History is a people-centred subject. You study how people behaved in the past, discuss how far their actions resulted from their moral or religious beliefs and see what the pursuit of power did to nations and individuals.
We discuss how far people’s actions resulted from moral or religious beliefs and question what the pursuit of power has done to nations and individuals. This enables us to question whether people’s lives were shaped more through the actions of their leaders than the wider forces of social and economic change. Through the study of history, you will gain an understanding of problems afflicting the modern world such as aggressive nationalism and religious conflict, as well as understand more about how we come to be who we are today.
As well as encouraging you to think about both the past and the present, studying A Level History helps develop valuable skills, including the ability to absorb a large amount of information, to present it with clarity and discrimination, to write with fluency, to have critical powers of analysis and to work in a self-disciplined manner.
Beyond the classroom
We offer the opportunity to participate in a range of trips to develop your knowledge and understanding of the past. Recent trips have included overseas visits to Berlin as well as attendance at study days in London and History seminars in Cambridge. Our weekly History Society discusses a variety of aspects of history, and also enables students to take the lead in running sessions on different topics of interest.
- British unit – England 1547-1603 - An enquiry based unit exploring the Mid-Tudor Crises 1547-1558.
- Non-British unit - Democracy and Dictatorships in Germany 1919–1963.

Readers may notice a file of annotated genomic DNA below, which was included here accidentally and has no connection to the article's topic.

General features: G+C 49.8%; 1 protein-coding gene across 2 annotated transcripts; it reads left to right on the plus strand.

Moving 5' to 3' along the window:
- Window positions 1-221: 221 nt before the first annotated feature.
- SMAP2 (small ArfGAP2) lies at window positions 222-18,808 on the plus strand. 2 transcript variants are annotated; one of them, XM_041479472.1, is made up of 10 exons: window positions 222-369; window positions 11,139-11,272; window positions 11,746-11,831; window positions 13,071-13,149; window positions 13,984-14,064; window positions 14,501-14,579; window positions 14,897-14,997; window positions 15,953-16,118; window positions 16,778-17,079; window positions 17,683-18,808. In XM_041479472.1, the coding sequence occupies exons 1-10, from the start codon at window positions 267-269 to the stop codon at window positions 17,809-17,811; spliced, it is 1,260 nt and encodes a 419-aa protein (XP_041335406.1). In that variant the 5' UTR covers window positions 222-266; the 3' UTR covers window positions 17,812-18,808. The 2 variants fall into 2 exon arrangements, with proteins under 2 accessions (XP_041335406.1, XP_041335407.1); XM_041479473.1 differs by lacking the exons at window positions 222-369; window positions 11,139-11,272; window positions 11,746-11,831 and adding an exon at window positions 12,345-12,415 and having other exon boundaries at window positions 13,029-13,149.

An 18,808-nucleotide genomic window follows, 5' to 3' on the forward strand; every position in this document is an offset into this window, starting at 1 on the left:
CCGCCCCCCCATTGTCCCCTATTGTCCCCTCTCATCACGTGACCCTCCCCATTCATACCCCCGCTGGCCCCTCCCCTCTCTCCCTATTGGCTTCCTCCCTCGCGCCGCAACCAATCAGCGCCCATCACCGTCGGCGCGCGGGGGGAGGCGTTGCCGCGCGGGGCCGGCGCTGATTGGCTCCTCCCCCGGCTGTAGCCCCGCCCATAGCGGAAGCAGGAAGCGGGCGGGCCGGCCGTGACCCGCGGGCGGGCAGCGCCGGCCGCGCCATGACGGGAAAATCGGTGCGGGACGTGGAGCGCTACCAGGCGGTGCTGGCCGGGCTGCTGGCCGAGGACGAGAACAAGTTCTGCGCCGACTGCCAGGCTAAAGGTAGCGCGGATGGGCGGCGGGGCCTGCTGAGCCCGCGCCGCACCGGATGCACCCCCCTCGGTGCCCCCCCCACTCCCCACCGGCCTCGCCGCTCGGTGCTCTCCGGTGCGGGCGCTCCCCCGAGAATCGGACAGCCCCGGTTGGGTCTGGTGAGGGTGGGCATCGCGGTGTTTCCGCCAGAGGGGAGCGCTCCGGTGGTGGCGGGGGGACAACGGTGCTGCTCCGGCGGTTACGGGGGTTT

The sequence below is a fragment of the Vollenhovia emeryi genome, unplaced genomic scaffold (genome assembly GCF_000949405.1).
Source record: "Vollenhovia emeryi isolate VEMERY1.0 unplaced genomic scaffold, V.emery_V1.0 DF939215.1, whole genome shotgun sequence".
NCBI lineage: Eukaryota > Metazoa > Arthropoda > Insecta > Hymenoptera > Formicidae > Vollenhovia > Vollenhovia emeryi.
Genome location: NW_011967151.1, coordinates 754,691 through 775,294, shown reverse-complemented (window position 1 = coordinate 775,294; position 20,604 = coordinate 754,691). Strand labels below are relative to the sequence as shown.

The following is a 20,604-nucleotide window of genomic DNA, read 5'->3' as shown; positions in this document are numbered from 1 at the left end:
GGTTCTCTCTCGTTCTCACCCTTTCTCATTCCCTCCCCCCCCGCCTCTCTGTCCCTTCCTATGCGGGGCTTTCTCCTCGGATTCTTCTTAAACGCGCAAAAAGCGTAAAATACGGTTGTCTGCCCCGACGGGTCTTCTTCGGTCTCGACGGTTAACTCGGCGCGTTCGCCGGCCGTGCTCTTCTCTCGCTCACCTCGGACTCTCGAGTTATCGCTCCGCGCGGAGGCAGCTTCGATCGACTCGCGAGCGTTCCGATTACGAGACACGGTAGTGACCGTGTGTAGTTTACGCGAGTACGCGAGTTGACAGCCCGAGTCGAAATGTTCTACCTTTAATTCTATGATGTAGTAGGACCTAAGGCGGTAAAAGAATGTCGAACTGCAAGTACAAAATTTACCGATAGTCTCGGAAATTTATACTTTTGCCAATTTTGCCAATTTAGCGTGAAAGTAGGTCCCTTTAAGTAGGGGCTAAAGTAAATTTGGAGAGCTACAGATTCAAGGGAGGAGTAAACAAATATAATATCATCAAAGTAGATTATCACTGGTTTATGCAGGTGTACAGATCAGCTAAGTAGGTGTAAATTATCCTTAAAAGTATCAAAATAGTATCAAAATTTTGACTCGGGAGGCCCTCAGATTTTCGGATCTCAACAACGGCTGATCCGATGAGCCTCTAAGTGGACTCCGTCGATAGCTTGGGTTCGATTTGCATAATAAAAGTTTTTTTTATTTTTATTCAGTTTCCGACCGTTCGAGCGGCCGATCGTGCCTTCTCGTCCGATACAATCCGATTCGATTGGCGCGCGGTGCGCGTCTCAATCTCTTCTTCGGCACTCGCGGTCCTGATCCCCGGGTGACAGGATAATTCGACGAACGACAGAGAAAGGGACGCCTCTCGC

- Thematic unit - Russia and its Rulers 1855-1964.
- Exploring the reigns of Tsars and communist leaders of Russia and their impact.
- Independent investigation - A coursework unit, where students independently research and produce a coursework essay with supervision.
- British Unit – 90 mins (25%)
- Non British Unit – 60 min (15%)
- Thematic Unit – 150min (40%)
- Coursework – 3,000 - 4,000 word essay (20%)
The department is very supportive of those intending to read History at university. For Oxbridge applicants, as well as those applying to universities who require students to take aptitude tests, we offer weekly support in the form of reading beyond the curriculum as well as help with past papers.
History is a greedy subject in terms of its workload. You can never read enough. The exam board expectations amount to an hour of private study for every hour spent in the classroom - this consolidates concepts introduced and discussed and facilitates extension reading. It also helps with essay writing - it’s easier to analyse and evaluate something you know well.
Any work done outside the classroom is an investment in the final grade.
We are a very popular sixth form subject. We are lucky to have such committed and enthusiastic teachers who enjoy their profession and enjoy fostering enthusiasm in the students they teach. They are always willing to discuss History both in and out of the classroom, as well as in the History Society, which we also offer. In the classroom, much time is spent debating and discussing key concepts and we like to strike a balance between discourse, active note-making and developing critical thinking skills. We also take care to guide you in the direction you want to take and will nurture you to help you fulfil your potential. As such, one of our strengths is getting to know your potential and help you with those aspects of the courses you may find challenging. To top it all off, we offer an excellent and engaging curriculum full of colourful and controversial characters and events all well supported by a well stocked library. We also take advantage of our technological position as an Apple Ipad school.
We have a well-stocked sixth form library and the department also is the proud owner of a vast number of textbooks. All students are allocated textbooks for two years. We also have a vast array of teaching materials as well as current membership of a number of different historical publications such as History Today.